VOCAL: welcome pack redesign
Patrick redesigned VOCAL’s welcome pack for carers to provide a more accessible resource which was relevant to their personal caring role. He introduced the use of print on demand to reduce cost and paper wastage, and to tailor the pack to specific geographical areas. The use of print on demand was particularly important during the COVID pandemic as new carers continued to receive resources without interruption or delay.
Patrick improved the visual appeal of the welcome pack through a complete redesign, and worked with a number of stakeholders to write and edit new content. The result was a personalised resource which is highly valued by new carers accessing support from VOCAL for the first time.
- Rosemary McLaughlin, Deputy CEO
In 2018 VOCAL sent all new service users a fat A4 folder filled with information sheets on every imaginable aspect of every caring role. Maintaining and updating stock for the pack occupied a significant fraction of their part-time Communications Officer’s year. Packs were compiled by hand in-house by volunteers at each of the charity’s centres, and sent individually using relatively expensive postage.
Feedback from new carers indicated that receiving something physical to mark their registration with the charity was an important reassuring reminder of the support available, but most said they didn’t read the packs, and generally found the size and scope overwhelming. Something needed to be done.
Consulting closely with stakeholders across the charity two core functions of sending a mailing to new service users became clear: giving a tangible reminder that the charity was there for you; and offering a menu of the support available.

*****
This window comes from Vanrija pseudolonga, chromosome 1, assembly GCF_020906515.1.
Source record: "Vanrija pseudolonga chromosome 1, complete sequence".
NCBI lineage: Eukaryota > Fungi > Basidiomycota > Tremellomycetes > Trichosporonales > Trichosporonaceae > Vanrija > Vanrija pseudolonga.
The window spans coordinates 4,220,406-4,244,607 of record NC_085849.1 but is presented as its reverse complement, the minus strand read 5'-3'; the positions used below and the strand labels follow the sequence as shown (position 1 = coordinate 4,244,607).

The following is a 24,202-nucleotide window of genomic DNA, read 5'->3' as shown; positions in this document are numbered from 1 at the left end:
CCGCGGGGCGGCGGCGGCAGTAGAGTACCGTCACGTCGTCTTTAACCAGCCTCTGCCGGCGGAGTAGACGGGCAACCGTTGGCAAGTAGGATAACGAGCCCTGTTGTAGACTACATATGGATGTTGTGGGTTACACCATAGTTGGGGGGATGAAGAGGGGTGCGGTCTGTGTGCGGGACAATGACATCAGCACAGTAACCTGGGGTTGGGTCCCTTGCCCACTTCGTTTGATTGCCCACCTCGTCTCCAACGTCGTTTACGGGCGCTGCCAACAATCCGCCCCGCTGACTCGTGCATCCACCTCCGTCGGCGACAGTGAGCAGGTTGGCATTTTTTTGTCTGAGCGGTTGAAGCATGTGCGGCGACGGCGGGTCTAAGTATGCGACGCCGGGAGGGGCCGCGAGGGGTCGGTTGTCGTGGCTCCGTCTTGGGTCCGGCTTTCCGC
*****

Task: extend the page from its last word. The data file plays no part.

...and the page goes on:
To better meet these key needs I designed a compact digitally personalised welcome pack comprising a short booklet with summaries of the support available, and a covering letter. Packs were produced and mailed on-demand by a professional mailing house, triggered from a simple export of new contacts generated once a week at the charity. This process served VOCAL well in 2020 during the pandemic: readily adapting to include time-sensitive critical elements (such as letters from local authorities providing carers with verification of key worker status); and by removing the structural reliance on volunteers at a time when those volunteers were unable to attend the centres.
The booklet gives time-strapped new carers something small and approachable which they can flip through over a coffee and quickly get a feel for the support that’s available to them. It saved front-line support staff time by removing the need to repeatedly outline available services over the phone, and it empowered carers to ask for the support they needed sooner. Initial packs were personalised with the carer’s name and some content specific to their local authority. Scope for richer personalisation is baked into the format, and supported by the data VOCAL gathers at registration. These new packs cost a fraction of the old, and as well as saving staff time and improving the accessibility of support they also freed up hours of valuable volunteer time which can be used elsewhere in the organisation.